Conchita Wurst's Eurovision win is one more step in Europe's 'rejection' of Christian identity, Russian Orthodox Church says
A spokesperson for the Russian Orthodox Church has condemned the Eurovision song contest for allowing drag queen Conchita Wurst as its winner, branding the choice as an "abomination".
Real name Tom Neuwirth, the Austrian singer performs under the guise of Conchita as a "call for tolerance for everything that seems different".
Preferring the female pronoun, she impressed audiences on Sunday with a rendition of "Rise like a phoenix", propelling her to victory with 290 points, Austria's first Eurovision win since 1966.
Conchita's performance quickly gained widespread acclaim online as viewers took to social media to praise her vocal range and bravery.
However, her performance has not been received well received everywhere. In an interview with the Interfax news agency, Vladimir Legoyda of the Russian Orthodox Church, declared that Conchita's win indicates "yet one more step in the rejection of the Christian identity of European culture".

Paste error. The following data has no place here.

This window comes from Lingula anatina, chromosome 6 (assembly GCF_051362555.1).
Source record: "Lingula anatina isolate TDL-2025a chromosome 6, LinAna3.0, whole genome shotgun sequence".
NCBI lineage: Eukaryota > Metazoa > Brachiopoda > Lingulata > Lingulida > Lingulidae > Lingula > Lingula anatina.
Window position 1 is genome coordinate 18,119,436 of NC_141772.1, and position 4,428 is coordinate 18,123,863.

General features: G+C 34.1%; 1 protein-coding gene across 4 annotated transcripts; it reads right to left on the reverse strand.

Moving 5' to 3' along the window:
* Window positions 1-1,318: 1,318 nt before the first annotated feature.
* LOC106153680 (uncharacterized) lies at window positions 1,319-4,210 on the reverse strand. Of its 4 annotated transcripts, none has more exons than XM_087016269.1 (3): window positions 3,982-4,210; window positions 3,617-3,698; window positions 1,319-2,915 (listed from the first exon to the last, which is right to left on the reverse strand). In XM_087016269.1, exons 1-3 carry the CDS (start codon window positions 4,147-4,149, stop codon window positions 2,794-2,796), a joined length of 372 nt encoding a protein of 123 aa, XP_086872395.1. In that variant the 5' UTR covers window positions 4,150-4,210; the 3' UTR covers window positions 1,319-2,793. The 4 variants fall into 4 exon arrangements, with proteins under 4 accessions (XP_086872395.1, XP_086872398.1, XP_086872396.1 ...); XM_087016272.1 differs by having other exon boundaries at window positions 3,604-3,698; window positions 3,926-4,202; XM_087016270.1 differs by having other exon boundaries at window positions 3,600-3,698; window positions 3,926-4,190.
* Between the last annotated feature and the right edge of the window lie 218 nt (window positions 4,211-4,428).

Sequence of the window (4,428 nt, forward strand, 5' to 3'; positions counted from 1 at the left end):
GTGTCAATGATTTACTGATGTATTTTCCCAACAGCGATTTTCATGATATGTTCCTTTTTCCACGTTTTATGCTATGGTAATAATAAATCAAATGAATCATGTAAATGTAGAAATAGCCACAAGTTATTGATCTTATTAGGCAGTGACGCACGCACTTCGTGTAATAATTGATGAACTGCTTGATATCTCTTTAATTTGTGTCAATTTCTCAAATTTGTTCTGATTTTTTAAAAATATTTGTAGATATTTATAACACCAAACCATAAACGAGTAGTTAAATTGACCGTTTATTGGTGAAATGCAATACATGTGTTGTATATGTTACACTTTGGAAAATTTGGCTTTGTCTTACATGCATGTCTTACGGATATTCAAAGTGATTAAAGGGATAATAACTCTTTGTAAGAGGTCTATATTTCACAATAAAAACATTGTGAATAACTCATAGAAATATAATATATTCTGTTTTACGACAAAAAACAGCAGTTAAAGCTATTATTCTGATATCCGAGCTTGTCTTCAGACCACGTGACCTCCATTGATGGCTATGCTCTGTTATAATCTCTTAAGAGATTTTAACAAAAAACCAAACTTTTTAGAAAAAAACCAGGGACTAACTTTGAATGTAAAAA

"The process of the legalisation of that to which the Bible refers to as nothing less than an abomination is already long not news in the contemporary world," he said.
"Unfortunately, the legal and cultural spheres are moving in a parallel direction, to which the results of this competition bear witness."
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Russian attitudes towards homosexuality have been at the forefront of recent discussion, with many calling for a boycott of the 2014 Winter Olympic Games which took place in Sochi earlier this year. Russia's anti-gay laws, which make it illegal to advocate for gay rights, have drawn widespread criticism from human rights organisations and the Orthodox Church has also been vocal in criticising same-sex marriage.
The legalisation of gay marriage signifies "a serious step towards the destruction of the very concept of marriage and the family", warned the chairman of the department of external church relations, Metropolitan Hilarion of Volokolamsk, in November.
In an address before the 10th Assembly of the World Council of Churches in Busan, Korea he also declared that, "From the point of view of biblical teaching and traditional Christian moral values, this testifies to a profound spiritual crisis.
"The religious understanding of sin has been conclusively eroded in societies that until recently thought of themselves as Christian."
In response to the condemnation of Conchita, British theologian and LGBT advocate Vicky Beeching tweeted, "Sad".
Watch Conchita's winning performance below: